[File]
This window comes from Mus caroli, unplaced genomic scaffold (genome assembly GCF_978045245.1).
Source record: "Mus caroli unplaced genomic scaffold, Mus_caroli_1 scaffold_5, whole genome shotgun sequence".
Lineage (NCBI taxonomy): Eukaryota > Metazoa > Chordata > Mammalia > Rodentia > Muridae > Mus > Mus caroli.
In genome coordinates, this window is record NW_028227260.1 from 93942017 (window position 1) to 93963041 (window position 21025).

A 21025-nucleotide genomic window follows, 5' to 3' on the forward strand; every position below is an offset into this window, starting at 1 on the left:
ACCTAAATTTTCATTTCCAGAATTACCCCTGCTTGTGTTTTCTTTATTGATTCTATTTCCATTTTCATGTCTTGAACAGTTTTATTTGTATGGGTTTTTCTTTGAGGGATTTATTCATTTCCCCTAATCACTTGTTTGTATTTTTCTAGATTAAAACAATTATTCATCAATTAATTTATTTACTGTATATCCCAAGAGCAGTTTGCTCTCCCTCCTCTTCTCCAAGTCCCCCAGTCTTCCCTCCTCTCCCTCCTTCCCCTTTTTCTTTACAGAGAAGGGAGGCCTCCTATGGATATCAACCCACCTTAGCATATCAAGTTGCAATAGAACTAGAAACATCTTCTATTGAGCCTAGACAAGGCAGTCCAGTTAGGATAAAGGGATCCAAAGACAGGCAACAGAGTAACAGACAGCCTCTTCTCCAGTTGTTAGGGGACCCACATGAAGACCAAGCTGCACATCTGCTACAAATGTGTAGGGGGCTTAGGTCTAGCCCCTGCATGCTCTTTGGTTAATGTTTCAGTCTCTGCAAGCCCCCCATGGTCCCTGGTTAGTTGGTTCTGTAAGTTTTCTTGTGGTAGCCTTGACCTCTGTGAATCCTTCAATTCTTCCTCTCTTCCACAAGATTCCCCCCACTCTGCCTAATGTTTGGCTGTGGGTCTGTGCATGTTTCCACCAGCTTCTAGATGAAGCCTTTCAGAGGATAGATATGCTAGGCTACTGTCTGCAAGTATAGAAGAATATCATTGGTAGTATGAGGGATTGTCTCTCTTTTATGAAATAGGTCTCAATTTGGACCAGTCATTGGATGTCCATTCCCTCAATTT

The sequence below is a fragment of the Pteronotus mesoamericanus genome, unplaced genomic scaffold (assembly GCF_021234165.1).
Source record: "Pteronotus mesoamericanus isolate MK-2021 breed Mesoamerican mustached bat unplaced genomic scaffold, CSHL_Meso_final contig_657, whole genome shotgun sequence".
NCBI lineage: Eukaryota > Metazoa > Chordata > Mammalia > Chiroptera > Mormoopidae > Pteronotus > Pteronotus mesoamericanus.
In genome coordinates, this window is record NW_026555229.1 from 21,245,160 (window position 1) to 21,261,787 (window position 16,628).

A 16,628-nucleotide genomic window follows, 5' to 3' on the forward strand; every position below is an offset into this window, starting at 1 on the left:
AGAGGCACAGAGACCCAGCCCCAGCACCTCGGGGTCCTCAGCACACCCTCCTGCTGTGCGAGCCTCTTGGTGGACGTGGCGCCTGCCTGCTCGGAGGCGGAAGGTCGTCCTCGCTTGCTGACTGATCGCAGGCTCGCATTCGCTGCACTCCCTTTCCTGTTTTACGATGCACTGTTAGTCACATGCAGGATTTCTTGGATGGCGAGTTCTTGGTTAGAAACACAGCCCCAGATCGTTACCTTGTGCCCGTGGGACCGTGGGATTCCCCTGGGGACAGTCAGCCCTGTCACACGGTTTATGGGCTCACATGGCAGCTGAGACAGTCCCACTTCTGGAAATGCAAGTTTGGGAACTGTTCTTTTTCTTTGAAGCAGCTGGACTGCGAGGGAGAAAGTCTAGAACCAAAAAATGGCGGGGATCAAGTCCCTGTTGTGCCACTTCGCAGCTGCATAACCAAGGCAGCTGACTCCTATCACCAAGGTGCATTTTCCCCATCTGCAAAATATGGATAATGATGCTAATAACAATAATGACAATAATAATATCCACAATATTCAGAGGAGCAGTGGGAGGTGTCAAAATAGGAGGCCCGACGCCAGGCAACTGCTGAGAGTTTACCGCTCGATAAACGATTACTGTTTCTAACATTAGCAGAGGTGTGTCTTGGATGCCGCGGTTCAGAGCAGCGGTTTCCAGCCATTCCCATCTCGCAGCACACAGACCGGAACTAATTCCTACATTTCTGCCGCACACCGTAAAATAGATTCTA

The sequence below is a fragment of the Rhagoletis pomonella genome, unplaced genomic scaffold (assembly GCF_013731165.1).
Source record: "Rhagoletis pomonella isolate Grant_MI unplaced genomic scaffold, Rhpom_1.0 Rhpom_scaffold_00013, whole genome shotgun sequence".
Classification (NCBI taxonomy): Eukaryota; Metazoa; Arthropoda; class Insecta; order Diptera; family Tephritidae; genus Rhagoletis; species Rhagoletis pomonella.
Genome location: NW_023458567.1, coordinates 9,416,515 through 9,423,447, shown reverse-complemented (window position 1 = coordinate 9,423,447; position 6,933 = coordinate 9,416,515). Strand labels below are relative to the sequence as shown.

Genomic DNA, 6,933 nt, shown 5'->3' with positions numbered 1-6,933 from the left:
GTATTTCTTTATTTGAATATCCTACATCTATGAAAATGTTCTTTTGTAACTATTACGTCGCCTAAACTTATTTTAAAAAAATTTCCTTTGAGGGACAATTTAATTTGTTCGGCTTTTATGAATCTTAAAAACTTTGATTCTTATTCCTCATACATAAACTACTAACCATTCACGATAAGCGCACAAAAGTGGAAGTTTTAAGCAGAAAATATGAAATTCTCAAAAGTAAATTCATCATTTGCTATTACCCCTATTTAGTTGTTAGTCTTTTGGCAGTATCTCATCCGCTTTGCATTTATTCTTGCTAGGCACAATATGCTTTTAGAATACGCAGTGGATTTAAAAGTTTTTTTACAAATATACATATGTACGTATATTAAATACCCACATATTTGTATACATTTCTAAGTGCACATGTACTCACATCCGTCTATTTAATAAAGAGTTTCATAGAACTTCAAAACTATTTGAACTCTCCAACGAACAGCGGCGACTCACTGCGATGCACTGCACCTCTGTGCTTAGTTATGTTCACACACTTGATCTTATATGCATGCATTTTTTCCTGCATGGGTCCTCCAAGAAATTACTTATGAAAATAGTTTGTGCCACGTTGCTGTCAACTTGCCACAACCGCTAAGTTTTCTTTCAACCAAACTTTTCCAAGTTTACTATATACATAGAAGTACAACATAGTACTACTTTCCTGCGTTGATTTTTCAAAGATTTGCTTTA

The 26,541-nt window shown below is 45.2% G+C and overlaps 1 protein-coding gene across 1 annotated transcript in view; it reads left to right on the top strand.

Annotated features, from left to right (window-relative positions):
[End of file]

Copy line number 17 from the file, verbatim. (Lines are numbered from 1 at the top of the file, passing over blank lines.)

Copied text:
Genomic DNA, 6,933 nt, shown 5'->3' with positions numbered 1-6,933 from the left: